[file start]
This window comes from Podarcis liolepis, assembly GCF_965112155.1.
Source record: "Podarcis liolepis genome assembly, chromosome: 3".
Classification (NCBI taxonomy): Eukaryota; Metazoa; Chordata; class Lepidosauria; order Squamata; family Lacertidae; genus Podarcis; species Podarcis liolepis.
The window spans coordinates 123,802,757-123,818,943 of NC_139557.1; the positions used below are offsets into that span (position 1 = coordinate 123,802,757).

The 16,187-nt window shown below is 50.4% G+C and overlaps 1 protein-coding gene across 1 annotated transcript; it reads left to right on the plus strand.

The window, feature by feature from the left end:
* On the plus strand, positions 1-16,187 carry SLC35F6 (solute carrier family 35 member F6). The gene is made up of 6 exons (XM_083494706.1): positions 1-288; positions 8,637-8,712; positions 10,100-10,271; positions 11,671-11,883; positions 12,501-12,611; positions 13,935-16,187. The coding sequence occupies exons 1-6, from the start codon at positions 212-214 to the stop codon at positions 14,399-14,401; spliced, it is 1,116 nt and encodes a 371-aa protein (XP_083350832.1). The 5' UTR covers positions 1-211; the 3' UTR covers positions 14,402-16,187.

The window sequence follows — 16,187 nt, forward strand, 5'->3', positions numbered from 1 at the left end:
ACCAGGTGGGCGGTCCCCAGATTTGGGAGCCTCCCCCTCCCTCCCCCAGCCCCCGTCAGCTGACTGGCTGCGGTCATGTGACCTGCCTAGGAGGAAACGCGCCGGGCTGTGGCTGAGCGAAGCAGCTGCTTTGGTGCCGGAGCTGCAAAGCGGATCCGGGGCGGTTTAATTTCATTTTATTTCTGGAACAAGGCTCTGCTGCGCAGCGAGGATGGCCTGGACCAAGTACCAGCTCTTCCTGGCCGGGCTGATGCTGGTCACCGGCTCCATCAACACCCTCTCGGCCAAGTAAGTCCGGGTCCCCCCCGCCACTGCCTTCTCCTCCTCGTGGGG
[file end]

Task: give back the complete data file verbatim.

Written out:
This window comes from Podarcis liolepis, assembly GCF_965112155.1.
Source record: "Podarcis liolepis genome assembly, chromosome: 3".
Classification (NCBI taxonomy): Eukaryota; Metazoa; Chordata; class Lepidosauria; order Squamata; family Lacertidae; genus Podarcis; species Podarcis liolepis.
The window spans coordinates 123,802,757-123,818,943 of NC_139557.1; the positions used below are offsets into that span (position 1 = coordinate 123,802,757).

The 16,187-nt window shown below is 50.4% G+C and overlaps 1 protein-coding gene across 1 annotated transcript; it reads left to right on the plus strand.

The window, feature by feature from the left end:
* On the plus strand, positions 1-16,187 carry SLC35F6 (solute carrier family 35 member F6). The gene is made up of 6 exons (XM_083494706.1): positions 1-288; positions 8,637-8,712; positions 10,100-10,271; positions 11,671-11,883; positions 12,501-12,611; positions 13,935-16,187. The coding sequence occupies exons 1-6, from the start codon at positions 212-214 to the stop codon at positions 14,399-14,401; spliced, it is 1,116 nt and encodes a 371-aa protein (XP_083350832.1). The 5' UTR covers positions 1-211; the 3' UTR covers positions 14,402-16,187.

The window sequence follows — 16,187 nt, forward strand, 5'->3', positions numbered from 1 at the left end:
ACCAGGTGGGCGGTCCCCAGATTTGGGAGCCTCCCCCTCCCTCCCCCAGCCCCCGTCAGCTGACTGGCTGCGGTCATGTGACCTGCCTAGGAGGAAACGCGCCGGGCTGTGGCTGAGCGAAGCAGCTGCTTTGGTGCCGGAGCTGCAAAGCGGATCCGGGGCGGTTTAATTTCATTTTATTTCTGGAACAAGGCTCTGCTGCGCAGCGAGGATGGCCTGGACCAAGTACCAGCTCTTCCTGGCCGGGCTGATGCTGGTCACCGGCTCCATCAACACCCTCTCGGCCAAGTAAGTCCGGGTCCCCCCCGCCACTGCCTTCTCCTCCTCGTGGGG